As we have previously described , the bone volume of the regenerated digit (28 DPA) exceeds the volume of the nascent digit bone after the 1st amputation (Fig. 1). As such, the bone volume of regenerated digits exceeds the volume of unamputated digits by 35% (p < 0.0001), and of amputated digits by 57% (p < 0.0001) (Fig. 1A). As previously demonstrated , digits amputated and regenerated for the second time surpassed the amputation volume by 43% (p < 0.0001), which was equivalent to the excess volume after the first regeneration cycle (p = 0.2562) (Fig. 1A). Following the 3rd amputation, regenerates were on average 19% larger than the amputated digits (p < 0.0001), which is significantly less than after the 2nd amputation (24%, p < 0.0001) (Fig. 1A) and denotes a reduction of regenerative capacity. This diminishing regeneration response continues through the subsequent amputations, with a 13% of excess bone volume over the amputated volume (p = 0.003) after the 4th amputation, and a failure to surpass amputated bone volume after the 5th amputation (p = 0.1194) (Fig. 1A). Plotting the absolute bone volume data for each amputation–regeneration cycle confirmed that the bone volume progressively increases to the end of the second amputation–regeneration cycle, and then progressively decreases until no new bone growth is observed after the 5th amputation (Additional file 1: Fig. 1A). Together, these data demonstrate that there is a progressive loss of regenerative capacity after the 3rd amputation that culminates in complete exhaustion of regenerative capacity after the 5th amputation.
Pattern formation and size regulation are resistant to repeated amputations
Despite the marked decrease in bone volume, we observed that the regenerated digits still assume a triangular shape with a tapered end (Fig. 1C), suggesting that pattern formation is relatively stable throughout serial amputation. To quantify this observation, the restoration of bone length was measured as a proxy for pattern formation. In accordance with previous studies , the regenerated bone length does not exceed the original bone length (Fig. 1B, Additional file 1: Fig. 1B). Complete bone length regeneration after each amputation was observed through the fourth regeneration cycle; the average regenerated bone length (1st: − 5.9%, 2nd: − 9.2%, 3rd: − 10.5%, 4th: − 9.8%) is not different (1st: p = 0.0704, 2nd: p = 0.6542, 3rd: p = 0.3009, 4th: p = 0.6626) compared with the length of the unamputated digits (Fig. 1B). Only after the 5th amputation is the average regenerated bone length significantly shorter compared to the regenerate after the 4th amputation (− 25.3%; p < 0.0001), and 35.1% shorter compared to the bone length prior to amputation (p < 0.0001) (Fig. 1B). These data demonstrate that in contrast to bone volume regeneration, which progressively declines with each amputation, bone length is maintained through four amputation–regeneration cycles and abruptly fails after the 5th amputation.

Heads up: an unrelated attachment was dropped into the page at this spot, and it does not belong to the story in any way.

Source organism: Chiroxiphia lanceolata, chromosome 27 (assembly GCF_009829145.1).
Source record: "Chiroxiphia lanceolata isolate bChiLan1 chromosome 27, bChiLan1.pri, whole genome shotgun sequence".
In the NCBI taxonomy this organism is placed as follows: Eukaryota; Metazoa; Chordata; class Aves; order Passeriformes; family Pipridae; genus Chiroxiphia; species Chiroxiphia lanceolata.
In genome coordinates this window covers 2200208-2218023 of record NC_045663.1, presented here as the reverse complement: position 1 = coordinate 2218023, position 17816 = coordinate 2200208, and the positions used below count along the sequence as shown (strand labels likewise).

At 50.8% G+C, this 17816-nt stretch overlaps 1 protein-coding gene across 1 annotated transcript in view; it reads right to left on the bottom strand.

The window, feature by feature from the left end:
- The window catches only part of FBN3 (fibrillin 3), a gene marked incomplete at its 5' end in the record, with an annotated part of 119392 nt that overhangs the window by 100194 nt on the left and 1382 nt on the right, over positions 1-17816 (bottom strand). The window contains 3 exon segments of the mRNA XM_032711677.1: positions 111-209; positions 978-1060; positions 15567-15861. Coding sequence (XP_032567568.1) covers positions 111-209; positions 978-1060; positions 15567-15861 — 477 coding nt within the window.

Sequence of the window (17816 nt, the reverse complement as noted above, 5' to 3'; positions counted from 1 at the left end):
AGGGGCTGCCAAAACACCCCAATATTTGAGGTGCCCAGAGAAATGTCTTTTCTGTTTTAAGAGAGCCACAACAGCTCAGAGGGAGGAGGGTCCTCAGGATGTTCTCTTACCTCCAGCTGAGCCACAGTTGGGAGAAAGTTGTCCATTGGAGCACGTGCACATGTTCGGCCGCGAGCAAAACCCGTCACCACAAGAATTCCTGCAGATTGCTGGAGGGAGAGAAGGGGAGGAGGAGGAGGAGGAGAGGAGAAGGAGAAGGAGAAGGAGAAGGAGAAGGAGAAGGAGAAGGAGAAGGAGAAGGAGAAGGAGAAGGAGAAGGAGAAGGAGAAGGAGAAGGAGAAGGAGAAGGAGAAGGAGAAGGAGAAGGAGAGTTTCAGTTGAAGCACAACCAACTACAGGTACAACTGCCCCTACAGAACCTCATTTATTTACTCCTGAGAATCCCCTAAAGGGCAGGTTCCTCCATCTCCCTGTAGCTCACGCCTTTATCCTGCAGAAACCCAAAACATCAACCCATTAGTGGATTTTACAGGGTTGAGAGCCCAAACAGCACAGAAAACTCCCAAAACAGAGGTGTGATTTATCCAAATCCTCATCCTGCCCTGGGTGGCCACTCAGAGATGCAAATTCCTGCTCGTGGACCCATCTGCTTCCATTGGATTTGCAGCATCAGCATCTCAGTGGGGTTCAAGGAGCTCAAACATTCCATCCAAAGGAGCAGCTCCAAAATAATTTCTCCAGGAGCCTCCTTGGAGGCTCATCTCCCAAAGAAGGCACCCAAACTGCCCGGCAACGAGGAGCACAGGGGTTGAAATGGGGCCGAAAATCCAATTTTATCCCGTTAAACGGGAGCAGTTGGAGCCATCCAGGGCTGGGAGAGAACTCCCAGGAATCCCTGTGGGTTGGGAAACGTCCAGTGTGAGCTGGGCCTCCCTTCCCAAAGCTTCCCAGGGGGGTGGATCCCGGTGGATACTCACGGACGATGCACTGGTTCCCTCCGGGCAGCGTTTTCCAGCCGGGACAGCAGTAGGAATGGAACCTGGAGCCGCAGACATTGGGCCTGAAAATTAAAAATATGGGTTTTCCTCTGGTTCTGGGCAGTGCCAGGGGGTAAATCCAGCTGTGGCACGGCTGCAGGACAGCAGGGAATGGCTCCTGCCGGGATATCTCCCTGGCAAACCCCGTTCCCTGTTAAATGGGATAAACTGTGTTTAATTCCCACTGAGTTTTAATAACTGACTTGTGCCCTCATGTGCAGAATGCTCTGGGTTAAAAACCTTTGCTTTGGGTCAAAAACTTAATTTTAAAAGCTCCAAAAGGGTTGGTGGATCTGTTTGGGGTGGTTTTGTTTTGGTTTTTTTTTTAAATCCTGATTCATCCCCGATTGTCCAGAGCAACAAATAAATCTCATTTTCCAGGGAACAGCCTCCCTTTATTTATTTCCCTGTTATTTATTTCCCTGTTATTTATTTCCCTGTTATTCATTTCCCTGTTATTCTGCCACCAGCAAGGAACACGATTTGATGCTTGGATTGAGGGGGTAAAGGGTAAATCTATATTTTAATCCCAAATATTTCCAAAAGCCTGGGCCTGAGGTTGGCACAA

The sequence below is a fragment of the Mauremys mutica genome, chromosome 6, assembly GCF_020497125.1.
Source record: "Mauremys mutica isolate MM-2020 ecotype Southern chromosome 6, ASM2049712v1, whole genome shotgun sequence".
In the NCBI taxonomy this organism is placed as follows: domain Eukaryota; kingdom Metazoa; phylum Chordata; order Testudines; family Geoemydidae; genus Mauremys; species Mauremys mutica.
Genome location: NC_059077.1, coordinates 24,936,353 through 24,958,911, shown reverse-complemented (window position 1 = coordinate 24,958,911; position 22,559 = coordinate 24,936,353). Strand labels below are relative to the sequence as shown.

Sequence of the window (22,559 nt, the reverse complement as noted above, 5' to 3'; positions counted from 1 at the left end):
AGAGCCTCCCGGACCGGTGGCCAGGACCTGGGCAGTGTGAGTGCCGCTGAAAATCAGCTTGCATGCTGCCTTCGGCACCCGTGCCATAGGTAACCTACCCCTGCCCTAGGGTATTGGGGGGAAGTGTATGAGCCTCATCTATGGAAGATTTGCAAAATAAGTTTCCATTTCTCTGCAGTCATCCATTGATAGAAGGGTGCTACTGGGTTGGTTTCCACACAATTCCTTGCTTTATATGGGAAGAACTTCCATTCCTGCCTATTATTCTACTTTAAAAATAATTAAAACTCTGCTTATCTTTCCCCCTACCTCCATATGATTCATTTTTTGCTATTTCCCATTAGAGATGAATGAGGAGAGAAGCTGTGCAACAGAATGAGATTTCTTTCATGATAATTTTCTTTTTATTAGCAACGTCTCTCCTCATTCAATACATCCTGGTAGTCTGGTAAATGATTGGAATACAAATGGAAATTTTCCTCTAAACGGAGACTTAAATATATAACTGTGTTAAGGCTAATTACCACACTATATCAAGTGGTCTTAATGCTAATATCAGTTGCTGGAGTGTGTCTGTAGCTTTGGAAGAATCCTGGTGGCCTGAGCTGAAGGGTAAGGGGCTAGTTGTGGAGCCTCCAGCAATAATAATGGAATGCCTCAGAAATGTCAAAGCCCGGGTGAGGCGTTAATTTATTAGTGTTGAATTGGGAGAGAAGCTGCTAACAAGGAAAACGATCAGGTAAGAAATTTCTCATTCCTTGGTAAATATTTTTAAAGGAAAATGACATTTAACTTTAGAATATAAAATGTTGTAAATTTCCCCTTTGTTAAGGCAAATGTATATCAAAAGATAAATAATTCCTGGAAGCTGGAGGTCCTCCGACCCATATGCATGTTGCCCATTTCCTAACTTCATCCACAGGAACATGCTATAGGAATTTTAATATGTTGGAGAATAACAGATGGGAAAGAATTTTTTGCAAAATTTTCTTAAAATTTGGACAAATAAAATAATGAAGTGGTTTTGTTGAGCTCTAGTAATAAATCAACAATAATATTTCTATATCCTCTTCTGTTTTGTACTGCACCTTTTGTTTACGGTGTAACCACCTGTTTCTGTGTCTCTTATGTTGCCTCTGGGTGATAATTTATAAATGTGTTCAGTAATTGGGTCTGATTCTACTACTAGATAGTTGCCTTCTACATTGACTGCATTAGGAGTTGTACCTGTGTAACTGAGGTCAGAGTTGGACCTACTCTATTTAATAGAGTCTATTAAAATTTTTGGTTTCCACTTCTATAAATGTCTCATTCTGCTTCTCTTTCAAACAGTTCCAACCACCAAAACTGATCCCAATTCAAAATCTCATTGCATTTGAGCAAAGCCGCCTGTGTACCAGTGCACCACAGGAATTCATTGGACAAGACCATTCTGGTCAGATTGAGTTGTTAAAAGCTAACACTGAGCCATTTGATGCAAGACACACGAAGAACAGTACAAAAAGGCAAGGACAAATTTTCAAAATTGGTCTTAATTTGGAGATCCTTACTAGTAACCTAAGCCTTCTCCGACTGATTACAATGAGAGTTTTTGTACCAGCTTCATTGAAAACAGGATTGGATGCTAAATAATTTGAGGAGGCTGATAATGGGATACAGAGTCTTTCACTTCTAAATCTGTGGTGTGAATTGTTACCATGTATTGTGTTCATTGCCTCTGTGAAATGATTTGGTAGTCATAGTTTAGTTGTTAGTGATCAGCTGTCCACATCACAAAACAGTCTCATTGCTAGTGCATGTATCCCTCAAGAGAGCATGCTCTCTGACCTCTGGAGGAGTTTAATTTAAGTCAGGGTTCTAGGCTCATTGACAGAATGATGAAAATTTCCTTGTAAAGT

The extent of regeneration is proportional to the amputation level in salamander limbs, fish fins and mouse digit tips, suggesting an inherent positional memory that controls the size of the regenerate [32,33,34]. To determine whether size regulation is maintained after repeated amputations of the digit tip, the amount of regenerated bone was plotted against the amount of amputated bone. With the exception of the second amputation–regeneration cycle, both amputated bone volume and bone length were predictive of the amount regenerated (Fig. 2A, B). For bone volume, after all except the 2nd amputation where there is no relationship (p = 0.5149), amputated volume explains between 19 and 33% of the variability in regenerated bone volume (Fig. 2A). For bone length however, after all 5 amputations, amputated length explains between 20 and 68% of the regenerated bone length and is more strongly correlated with the amount regenerated than bone volume after every amputation (Fig. 2B). These data indicate that repeated amputation does not inhibit the mechanisms of pattern formation and size regulation active in the regenerating mouse digit tip.
Repeated amputation attenuates bone formation